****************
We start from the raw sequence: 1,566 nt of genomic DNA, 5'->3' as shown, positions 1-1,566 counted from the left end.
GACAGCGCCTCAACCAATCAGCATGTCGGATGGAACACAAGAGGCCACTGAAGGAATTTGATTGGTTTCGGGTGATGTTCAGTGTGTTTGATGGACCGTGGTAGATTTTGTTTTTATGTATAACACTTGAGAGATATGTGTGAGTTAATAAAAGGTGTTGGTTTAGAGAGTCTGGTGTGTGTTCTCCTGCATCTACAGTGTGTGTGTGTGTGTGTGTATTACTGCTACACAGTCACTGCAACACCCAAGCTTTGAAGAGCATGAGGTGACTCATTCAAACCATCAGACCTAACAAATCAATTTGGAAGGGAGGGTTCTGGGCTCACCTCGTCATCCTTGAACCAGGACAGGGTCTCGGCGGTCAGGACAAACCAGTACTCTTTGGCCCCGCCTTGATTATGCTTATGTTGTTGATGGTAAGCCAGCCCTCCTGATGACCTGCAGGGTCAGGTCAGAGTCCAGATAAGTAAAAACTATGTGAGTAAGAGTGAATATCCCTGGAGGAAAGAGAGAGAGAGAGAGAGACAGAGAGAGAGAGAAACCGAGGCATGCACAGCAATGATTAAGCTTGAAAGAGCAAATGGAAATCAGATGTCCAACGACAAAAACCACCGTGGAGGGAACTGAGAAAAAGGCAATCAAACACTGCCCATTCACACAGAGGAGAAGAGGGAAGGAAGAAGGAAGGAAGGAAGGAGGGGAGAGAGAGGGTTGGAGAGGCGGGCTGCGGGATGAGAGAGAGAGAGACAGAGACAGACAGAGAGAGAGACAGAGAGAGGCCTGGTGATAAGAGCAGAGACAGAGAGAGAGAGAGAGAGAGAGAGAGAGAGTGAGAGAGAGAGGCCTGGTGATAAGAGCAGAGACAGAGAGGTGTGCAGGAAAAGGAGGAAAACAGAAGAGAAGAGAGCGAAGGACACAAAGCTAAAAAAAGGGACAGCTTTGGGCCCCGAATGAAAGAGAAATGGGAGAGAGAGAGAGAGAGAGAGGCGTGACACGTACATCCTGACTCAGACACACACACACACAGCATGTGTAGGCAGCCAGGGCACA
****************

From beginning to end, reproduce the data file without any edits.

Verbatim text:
We start from the raw sequence: 1,566 nt of genomic DNA, 5'->3' as shown, positions 1-1,566 counted from the left end.
GACAGCGCCTCAACCAATCAGCATGTCGGATGGAACACAAGAGGCCACTGAAGGAATTTGATTGGTTTCGGGTGATGTTCAGTGTGTTTGATGGACCGTGGTAGATTTTGTTTTTATGTATAACACTTGAGAGATATGTGTGAGTTAATAAAAGGTGTTGGTTTAGAGAGTCTGGTGTGTGTTCTCCTGCATCTACAGTGTGTGTGTGTGTGTGTGTATTACTGCTACACAGTCACTGCAACACCCAAGCTTTGAAGAGCATGAGGTGACTCATTCAAACCATCAGACCTAACAAATCAATTTGGAAGGGAGGGTTCTGGGCTCACCTCGTCATCCTTGAACCAGGACAGGGTCTCGGCGGTCAGGACAAACCAGTACTCTTTGGCCCCGCCTTGATTATGCTTATGTTGTTGATGGTAAGCCAGCCCTCCTGATGACCTGCAGGGTCAGGTCAGAGTCCAGATAAGTAAAAACTATGTGAGTAAGAGTGAATATCCCTGGAGGAAAGAGAGAGAGAGAGAGAGACAGAGAGAGAGAGAAACCGAGGCATGCACAGCAATGATTAAGCTTGAAAGAGCAAATGGAAATCAGATGTCCAACGACAAAAACCACCGTGGAGGGAACTGAGAAAAAGGCAATCAAACACTGCCCATTCACACAGAGGAGAAGAGGGAAGGAAGAAGGAAGGAAGGAAGGAGGGGAGAGAGAGGGTTGGAGAGGCGGGCTGCGGGATGAGAGAGAGAGAGACAGAGACAGACAGAGAGAGAGACAGAGAGAGGCCTGGTGATAAGAGCAGAGACAGAGAGAGAGAGAGAGAGAGAGAGAGAGAGTGAGAGAGAGAGGCCTGGTGATAAGAGCAGAGACAGAGAGGTGTGCAGGAAAAGGAGGAAAACAGAAGAGAAGAGAGCGAAGGACACAAAGCTAAAAAAAGGGACAGCTTTGGGCCCCGAATGAAAGAGAAATGGGAGAGAGAGAGAGAGAGAGAGGCGTGACACGTACATCCTGACTCAGACACACACACACACAGCATGTGTAGGCAGCCAGGGCACA